Glimpse of Sunlight Book Review
|Title:||Glimpse of Sunlight -|
|Author:||Leona DeRosa Bodie; G.E. Gardiner|
|Published:||2014, WRB Books|
|No. of Pages:||500|
|Cover Price:||$19.95 Paperback; $4.99 Kindle|
Former Professor of Nautical Archeology, Kyle Seydou, who heads a salvage and exploratory team (treasure hunters), has traveled just off the coast of Jamaica, and has discovered what he believes is a ship full of silver. If it turns out to be the ship he thinks it is, it will be the oldest shipwreck ever to be found in the Caribbean. He and his team meet to talk strategy, and to talk about how several of their families are linked to the story of the shipwreck.
Glimpse of Sunlight starts with the modern day search for the ship, but it tells mostly of characters who were connected with Port Royal, Jamaica starting in 1650. One of Kyle's ancestors, Oumar Seydou, was kidnapped, along with others, from West Africa's Asante Rainforest and taken to Port Royal to be slaves to the rich plantation owners. Oumar goes on to start a movement to free the slaves from the plantation owners. Jonathan Dickinson is a merchant who owns slaves, but, unlike many of his fellow plantation owners, is kind and treats his slaves with respect. His story is primary, and he is a likeable character. This is the first of the series about him, and a good introduction. Readers will want to read more.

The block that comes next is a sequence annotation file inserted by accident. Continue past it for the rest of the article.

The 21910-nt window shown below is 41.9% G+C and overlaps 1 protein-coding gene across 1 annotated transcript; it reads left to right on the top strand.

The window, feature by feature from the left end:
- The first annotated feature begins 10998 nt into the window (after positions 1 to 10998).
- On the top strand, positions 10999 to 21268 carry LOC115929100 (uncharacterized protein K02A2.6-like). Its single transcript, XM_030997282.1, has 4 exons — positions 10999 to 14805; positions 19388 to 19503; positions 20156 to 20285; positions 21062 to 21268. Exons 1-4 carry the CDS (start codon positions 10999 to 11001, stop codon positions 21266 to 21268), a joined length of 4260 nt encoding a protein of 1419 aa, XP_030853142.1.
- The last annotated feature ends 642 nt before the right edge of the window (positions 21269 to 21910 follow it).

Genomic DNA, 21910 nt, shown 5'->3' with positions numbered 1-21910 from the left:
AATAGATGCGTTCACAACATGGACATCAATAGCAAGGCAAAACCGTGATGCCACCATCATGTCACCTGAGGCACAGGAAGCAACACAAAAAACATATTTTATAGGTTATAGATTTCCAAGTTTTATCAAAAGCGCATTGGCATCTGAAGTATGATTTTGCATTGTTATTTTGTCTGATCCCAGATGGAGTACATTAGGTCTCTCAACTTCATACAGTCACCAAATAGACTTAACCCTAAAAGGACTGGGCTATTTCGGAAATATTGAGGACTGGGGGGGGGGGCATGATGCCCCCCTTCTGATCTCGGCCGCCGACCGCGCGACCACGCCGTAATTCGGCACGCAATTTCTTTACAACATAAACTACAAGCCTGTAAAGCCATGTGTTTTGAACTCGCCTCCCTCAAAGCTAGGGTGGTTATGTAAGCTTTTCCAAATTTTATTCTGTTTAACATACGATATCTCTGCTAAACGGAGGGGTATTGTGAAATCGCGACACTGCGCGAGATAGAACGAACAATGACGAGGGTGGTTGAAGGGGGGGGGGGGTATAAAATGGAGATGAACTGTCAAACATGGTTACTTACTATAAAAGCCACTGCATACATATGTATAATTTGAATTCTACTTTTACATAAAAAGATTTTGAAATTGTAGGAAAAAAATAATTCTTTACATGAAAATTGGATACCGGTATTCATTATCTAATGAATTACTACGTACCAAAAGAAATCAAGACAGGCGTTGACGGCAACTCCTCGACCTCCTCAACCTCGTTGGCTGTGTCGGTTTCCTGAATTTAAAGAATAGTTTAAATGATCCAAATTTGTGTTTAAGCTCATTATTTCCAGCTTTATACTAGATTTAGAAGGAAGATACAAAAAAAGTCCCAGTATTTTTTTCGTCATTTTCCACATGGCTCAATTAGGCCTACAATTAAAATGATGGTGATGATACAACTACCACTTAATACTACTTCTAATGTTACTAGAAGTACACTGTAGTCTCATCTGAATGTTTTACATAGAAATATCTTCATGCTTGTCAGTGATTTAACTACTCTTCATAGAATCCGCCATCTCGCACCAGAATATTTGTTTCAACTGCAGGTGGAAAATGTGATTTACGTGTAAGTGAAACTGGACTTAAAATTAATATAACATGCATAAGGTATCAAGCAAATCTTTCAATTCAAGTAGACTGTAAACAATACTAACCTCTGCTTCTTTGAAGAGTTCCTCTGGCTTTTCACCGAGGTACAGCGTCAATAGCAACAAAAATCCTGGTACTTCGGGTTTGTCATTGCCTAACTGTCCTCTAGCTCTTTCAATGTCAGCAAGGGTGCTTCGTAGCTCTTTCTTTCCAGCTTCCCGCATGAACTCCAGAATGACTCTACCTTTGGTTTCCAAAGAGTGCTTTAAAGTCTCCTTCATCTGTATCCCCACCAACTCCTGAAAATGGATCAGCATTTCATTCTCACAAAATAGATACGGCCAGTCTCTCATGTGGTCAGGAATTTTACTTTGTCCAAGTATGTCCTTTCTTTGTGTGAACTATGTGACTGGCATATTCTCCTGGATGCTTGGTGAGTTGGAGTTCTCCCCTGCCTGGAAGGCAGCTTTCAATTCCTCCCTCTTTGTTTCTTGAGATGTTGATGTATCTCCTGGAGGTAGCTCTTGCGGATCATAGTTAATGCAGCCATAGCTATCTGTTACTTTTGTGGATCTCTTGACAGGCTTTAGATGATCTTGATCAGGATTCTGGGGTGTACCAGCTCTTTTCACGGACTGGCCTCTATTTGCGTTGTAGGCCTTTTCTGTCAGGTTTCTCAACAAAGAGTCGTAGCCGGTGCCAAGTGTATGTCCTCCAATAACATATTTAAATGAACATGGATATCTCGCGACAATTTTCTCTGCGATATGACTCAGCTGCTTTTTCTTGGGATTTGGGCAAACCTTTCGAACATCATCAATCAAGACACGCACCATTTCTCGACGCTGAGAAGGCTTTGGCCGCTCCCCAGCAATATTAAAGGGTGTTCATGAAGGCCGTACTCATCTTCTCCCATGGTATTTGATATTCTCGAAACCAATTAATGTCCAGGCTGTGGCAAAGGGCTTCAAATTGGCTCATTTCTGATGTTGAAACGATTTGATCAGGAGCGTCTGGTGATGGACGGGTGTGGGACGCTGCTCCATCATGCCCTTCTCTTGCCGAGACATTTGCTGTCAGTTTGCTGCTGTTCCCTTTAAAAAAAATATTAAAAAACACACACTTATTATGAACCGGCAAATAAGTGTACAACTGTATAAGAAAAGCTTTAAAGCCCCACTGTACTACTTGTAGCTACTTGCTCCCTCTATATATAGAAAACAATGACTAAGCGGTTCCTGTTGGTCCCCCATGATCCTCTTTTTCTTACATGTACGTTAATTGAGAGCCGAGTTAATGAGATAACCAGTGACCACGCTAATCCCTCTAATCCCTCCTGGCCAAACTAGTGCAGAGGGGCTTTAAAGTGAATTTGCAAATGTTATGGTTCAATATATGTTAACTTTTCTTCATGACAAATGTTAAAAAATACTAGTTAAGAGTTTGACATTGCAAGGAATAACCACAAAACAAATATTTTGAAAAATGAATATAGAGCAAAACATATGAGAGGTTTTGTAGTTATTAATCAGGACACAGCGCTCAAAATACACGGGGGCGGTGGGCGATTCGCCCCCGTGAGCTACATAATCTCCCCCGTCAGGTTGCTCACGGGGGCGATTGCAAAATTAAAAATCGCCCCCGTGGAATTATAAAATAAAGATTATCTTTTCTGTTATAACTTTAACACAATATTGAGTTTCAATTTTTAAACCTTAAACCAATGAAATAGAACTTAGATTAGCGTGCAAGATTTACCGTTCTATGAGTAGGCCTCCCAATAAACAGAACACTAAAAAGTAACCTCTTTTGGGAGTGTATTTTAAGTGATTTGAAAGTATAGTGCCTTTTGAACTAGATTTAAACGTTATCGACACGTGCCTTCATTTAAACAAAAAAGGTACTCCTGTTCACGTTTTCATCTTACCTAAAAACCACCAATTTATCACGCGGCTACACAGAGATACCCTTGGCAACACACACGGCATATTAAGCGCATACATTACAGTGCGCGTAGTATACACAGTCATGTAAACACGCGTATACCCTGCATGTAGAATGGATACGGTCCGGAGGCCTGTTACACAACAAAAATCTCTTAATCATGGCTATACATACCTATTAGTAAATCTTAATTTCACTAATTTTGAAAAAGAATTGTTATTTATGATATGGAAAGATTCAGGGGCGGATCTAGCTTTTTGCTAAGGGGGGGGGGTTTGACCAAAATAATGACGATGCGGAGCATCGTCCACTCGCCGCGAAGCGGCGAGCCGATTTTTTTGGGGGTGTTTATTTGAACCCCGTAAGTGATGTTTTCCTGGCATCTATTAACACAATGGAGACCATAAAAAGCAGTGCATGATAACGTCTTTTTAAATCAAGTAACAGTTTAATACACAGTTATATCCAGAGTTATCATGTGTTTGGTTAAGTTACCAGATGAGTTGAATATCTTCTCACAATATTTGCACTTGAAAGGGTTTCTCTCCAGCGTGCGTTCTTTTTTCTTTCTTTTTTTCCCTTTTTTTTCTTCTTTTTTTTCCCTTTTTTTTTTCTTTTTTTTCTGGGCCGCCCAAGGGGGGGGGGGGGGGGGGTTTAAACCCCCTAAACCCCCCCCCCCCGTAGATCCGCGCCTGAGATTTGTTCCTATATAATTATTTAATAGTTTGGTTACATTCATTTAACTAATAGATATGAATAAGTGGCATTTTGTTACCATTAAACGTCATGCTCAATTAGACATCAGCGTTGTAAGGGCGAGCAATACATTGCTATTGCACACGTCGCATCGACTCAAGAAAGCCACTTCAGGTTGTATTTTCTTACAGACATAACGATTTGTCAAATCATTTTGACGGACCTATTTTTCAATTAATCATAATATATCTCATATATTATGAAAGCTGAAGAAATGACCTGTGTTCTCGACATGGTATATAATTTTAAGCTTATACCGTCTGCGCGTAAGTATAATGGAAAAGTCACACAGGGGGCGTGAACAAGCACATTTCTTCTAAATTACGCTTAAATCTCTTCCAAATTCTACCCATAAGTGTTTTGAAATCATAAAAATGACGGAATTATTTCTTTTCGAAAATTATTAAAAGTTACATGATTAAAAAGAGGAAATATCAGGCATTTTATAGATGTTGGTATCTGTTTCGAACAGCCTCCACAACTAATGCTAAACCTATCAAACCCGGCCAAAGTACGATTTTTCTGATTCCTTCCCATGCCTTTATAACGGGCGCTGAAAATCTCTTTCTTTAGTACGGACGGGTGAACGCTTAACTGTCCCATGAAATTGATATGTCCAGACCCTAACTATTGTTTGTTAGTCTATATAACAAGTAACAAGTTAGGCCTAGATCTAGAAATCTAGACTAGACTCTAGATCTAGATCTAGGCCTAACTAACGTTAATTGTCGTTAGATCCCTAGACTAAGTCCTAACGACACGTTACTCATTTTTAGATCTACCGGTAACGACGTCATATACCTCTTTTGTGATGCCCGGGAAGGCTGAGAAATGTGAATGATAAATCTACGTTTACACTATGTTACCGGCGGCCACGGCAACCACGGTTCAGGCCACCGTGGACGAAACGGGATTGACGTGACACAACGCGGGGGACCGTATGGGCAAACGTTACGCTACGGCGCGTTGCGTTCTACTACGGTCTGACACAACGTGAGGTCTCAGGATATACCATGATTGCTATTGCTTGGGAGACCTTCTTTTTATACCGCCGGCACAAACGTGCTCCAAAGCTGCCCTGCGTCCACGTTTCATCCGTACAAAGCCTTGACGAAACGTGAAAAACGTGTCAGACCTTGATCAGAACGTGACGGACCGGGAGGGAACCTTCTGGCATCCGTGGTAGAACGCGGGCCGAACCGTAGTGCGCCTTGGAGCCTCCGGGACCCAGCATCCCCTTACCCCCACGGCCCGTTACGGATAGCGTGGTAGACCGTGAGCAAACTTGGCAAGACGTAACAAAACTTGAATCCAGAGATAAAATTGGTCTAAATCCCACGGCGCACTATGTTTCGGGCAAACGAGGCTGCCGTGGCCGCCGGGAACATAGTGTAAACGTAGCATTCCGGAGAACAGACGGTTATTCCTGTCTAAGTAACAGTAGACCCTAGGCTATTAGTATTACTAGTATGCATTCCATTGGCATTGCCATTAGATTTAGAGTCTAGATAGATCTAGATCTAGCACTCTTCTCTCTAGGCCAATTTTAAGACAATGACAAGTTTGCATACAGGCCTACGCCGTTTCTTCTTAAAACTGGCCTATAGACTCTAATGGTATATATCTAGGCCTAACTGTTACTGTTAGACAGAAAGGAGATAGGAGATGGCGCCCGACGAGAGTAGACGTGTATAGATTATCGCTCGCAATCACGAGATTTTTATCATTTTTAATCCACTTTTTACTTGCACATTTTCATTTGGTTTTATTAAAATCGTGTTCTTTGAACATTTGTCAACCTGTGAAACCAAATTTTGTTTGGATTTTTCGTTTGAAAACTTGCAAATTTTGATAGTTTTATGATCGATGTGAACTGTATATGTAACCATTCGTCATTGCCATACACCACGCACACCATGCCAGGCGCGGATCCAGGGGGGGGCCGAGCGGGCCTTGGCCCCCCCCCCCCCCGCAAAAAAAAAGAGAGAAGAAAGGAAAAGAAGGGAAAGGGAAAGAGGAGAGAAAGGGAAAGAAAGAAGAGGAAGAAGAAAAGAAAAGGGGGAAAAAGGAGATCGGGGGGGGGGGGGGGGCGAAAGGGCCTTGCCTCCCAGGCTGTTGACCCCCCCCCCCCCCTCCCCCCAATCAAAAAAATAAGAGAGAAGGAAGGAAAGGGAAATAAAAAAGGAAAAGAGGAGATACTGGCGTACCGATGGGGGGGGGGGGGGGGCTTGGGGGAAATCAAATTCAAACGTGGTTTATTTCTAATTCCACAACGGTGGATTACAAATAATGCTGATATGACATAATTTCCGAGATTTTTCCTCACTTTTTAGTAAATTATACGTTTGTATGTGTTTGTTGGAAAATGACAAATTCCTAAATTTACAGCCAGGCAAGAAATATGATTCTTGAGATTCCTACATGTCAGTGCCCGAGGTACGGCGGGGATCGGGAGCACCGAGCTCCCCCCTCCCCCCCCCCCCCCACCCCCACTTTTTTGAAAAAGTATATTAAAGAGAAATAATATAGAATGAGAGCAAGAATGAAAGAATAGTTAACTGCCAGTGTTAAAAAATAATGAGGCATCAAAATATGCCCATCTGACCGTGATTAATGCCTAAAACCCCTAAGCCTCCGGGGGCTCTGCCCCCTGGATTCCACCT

As the story goes on, there are interesting characters who interact well; it wouldn't have been easy to live during those times, but Jonathan becomes a wealthy merchant, falls in love, and is looked at as a leader in the community. Port Royal is, at this time, "The Wickedest City in the World," and Jonathan's childhood friends play a part in the story, especially the beautiful Blair Brannigan (who was kidnapped from Ireland with other children and sold as slaves), who entertains and robs drunken pirates. There is also plenty of drinking, gambling and murder on the island. The story flows well and there is suspense throughout.
The historical facts are very interesting, and it appears that the authors have done some homework, because the scenarios ring true. Some of the dialogue, however, especially when the characters use the word "thee," sounds awkward – it is unknown if that's how they really spoke in those days – and it is used inconsistently throughout, i.e., on page 188 where Jonathan's father says, "Jonathan, thee knows this not to be true."
Historical thriller fans will be fascinated withGlimpse of Sunlight; it is different from the bestselling mindless violent thrillers that are so prevalent today, and as a bonus, includes excellent illustrations.
Special thanks to the authors for supplying a copy of this book for a fair and honest review.
This book may be purchased at Amazon: Glimpse of Sunlight (Jonathan Dickinson Odyssey Book 1), Paperback
Glimpse of Sunlight (Jonathan Dickinson Odyssey Book 1) Kindle Edition
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